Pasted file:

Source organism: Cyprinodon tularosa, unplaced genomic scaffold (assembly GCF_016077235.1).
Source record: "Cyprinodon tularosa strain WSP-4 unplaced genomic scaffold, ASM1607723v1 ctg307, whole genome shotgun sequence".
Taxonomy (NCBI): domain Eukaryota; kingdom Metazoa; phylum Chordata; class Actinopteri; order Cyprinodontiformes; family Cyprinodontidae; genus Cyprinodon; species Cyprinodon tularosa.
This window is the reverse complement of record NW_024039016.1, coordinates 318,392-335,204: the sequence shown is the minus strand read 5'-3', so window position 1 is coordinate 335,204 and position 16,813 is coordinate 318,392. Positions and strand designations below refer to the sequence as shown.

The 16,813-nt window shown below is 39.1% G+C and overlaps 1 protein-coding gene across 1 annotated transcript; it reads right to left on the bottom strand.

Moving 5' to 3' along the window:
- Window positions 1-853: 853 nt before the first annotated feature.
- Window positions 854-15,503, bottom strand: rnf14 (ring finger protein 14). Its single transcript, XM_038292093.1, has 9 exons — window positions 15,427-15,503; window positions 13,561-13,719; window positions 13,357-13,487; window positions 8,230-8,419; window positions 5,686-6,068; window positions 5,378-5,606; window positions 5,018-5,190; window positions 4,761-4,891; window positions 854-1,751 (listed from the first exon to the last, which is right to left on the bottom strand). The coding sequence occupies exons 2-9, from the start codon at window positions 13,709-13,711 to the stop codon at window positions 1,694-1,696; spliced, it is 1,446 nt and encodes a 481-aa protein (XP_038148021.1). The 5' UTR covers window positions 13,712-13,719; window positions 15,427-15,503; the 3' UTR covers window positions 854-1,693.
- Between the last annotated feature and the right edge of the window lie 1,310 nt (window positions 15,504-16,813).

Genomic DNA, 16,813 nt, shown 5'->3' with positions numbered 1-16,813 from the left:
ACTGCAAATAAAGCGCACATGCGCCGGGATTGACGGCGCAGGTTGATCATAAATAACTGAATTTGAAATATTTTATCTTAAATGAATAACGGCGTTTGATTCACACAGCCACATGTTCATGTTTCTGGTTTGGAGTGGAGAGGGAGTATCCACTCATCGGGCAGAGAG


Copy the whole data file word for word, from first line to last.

Source organism: Cyprinodon tularosa, unplaced genomic scaffold (assembly GCF_016077235.1).
Source record: "Cyprinodon tularosa strain WSP-4 unplaced genomic scaffold, ASM1607723v1 ctg307, whole genome shotgun sequence".
Taxonomy (NCBI): domain Eukaryota; kingdom Metazoa; phylum Chordata; class Actinopteri; order Cyprinodontiformes; family Cyprinodontidae; genus Cyprinodon; species Cyprinodon tularosa.
This window is the reverse complement of record NW_024039016.1, coordinates 318,392-335,204: the sequence shown is the minus strand read 5'-3', so window position 1 is coordinate 335,204 and position 16,813 is coordinate 318,392. Positions and strand designations below refer to the sequence as shown.

The 16,813-nt window shown below is 39.1% G+C and overlaps 1 protein-coding gene across 1 annotated transcript; it reads right to left on the bottom strand.

Moving 5' to 3' along the window:
- Window positions 1-853: 853 nt before the first annotated feature.
- Window positions 854-15,503, bottom strand: rnf14 (ring finger protein 14). Its single transcript, XM_038292093.1, has 9 exons — window positions 15,427-15,503; window positions 13,561-13,719; window positions 13,357-13,487; window positions 8,230-8,419; window positions 5,686-6,068; window positions 5,378-5,606; window positions 5,018-5,190; window positions 4,761-4,891; window positions 854-1,751 (listed from the first exon to the last, which is right to left on the bottom strand). The coding sequence occupies exons 2-9, from the start codon at window positions 13,709-13,711 to the stop codon at window positions 1,694-1,696; spliced, it is 1,446 nt and encodes a 481-aa protein (XP_038148021.1). The 5' UTR covers window positions 13,712-13,719; window positions 15,427-15,503; the 3' UTR covers window positions 854-1,693.
- Between the last annotated feature and the right edge of the window lie 1,310 nt (window positions 15,504-16,813).

Genomic DNA, 16,813 nt, shown 5'->3' with positions numbered 1-16,813 from the left:
ACTGCAAATAAAGCGCACATGCGCCGGGATTGACGGCGCAGGTTGATCATAAATAACTGAATTTGAAATATTTTATCTTAAATGAATAACGGCGTTTGATTCACACAGCCACATGTTCATGTTTCTGGTTTGGAGTGGAGAGGGAGTATCCACTCATCGGGCAGAGAG